Income Tax Elasticity Literature

[ This page is my attempt at an unbiased review of the labor-tax elasticity estimation literature, much as one would get at a university. It is largely based on videos of lectures from Harvard, the cited papers, other reading. It is mostly based on this series of lectures Topic 5: Income Taxation and Labor Supply part 1. ]

The Model

Suppose each person has utility function

$$ u(c, L) = c - a \frac{L^{1+1/\epsilon}}{1+1/\epsilon} $$

and non-labor income $y$ to yield consumption

$$ c = (1 - \tau) w L + y $$

This implies

$$ \log(L) = \alpha + \epsilon \log((1-\tau)w) $$

Often, an "income effect" variable is also added:

$$ \log(L) = \alpha + \epsilon \log((1-\tau)w) + \gamma y $$

Note this entire model is "largely motivated by empirical tractability" (i.e. it's all a little bit bullshit).

One problem with this model is assumes people simply change the number of hours they work rather than choosing whether to work. This is sometimes modeled by adding an indicator variable using a logistic-esque model.

$$ \phi (\log(L) = \alpha + \epsilon \log((1-\tau)w)) $$

Estimating $\epsilon$ From Kinks

[TODO: Go back to the kinks part. ]

One way to estimate $\epsilon$ is to look at "kinks" in the tax system - that is, places where the marginal tax rate jumps. For instance, if the marginal tax rate jumps from $30% to 50% at $100k, we'd expect people's incomes to cluster just under $100k, with few people immediately over it. Obviously, estimates using the kink methodology runs into issues of inferring causation from correlation.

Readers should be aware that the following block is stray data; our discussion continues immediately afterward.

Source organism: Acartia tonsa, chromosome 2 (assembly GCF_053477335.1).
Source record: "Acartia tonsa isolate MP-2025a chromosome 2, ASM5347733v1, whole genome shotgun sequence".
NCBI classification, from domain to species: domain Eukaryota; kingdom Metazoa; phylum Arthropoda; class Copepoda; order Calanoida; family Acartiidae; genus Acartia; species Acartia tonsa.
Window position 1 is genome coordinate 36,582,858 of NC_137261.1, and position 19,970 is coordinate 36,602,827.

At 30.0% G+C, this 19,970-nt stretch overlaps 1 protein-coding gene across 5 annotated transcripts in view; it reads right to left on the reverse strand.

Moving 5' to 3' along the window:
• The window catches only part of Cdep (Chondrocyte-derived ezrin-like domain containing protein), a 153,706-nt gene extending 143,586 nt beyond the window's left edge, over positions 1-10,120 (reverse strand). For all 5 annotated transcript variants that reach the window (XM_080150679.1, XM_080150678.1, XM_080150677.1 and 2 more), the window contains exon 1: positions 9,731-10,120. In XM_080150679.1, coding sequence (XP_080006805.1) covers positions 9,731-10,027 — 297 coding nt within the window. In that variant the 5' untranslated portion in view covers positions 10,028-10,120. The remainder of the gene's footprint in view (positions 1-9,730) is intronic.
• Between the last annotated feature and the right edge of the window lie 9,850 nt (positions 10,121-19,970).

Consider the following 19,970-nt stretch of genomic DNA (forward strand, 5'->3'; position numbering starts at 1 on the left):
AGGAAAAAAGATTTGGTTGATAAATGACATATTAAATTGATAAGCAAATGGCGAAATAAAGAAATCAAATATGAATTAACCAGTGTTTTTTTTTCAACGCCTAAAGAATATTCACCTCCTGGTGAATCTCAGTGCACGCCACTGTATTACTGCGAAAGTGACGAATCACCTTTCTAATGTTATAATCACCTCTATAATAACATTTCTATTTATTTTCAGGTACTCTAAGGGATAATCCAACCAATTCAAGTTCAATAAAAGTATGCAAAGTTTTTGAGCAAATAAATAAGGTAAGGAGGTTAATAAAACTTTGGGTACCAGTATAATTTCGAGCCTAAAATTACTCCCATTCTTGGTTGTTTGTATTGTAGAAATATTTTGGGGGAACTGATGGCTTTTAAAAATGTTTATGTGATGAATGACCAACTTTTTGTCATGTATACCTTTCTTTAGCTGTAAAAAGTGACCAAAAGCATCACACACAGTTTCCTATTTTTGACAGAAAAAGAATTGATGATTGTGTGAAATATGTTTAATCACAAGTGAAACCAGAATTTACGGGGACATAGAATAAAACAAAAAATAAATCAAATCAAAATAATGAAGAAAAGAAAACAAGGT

See the 58th minute of Topic 5: Income Taxation and Labor Supply part 1 for a discussion of "virtual incomes", which is basically equivalent to my insight where we can treat tax brackets as flat taxes with refunds. This is represented by the $y$ in our model. The video continues with a discussion of maximum likelihood estimation based on this insight.

The fundamental problem with this model is that it predicts significant bunching at these kinks. In reality, we see little bunching. In fact, a number of studies using this technique end up estimating negative elasticities.

Saez developed a second methodology for estimating elasticities from kinks, and while he also doesn't find much bunching for most people, but he does find significant bunching among the self-employed Do taxpayers bunch at kink points?, which most researchers think is due to *ahem* "income manipulation" rather than labor responses.

Other studies also look at social security recipients and estimate relatively large elasticities Friedberg Haider.

In general, though, there is very little kinking. Why? There are a few explanations:

  • $\epsilon$ is, in fact, quite small.
  • People can't perfectly predict their incomes, so they can't realistically target the kink. However, even though this is true, rational agents should still cause significant bunching behavior, which we don't see.
  • People are "confused" by non-linear tax schedules. For instance, we know this is true regarding non-linear utility bills Ito.

Regarding the last point, recent research has found the amount of EITC bunching varies dramatically across zip-codes and there is some evidence this variation is due to variance in knowledge. As an aside, this study found that 73% of this bunching is from people working more and 27% from people working less.

Estimating $\epsilon$ from (Quasi) Experiments

The primary way economists estimate $\epsilon$ is by using tax reforms as natural experiments. There are some issues with this:

  • It's difficult to measure hours worked, so economists frequently take income as a proxy, under the assumption that wages don't change much.
  • Temporary tax changes cause larger labor changes than permanent ones, because people decided to work more hours while taxes are low to enable them to work fewer while taxes are high.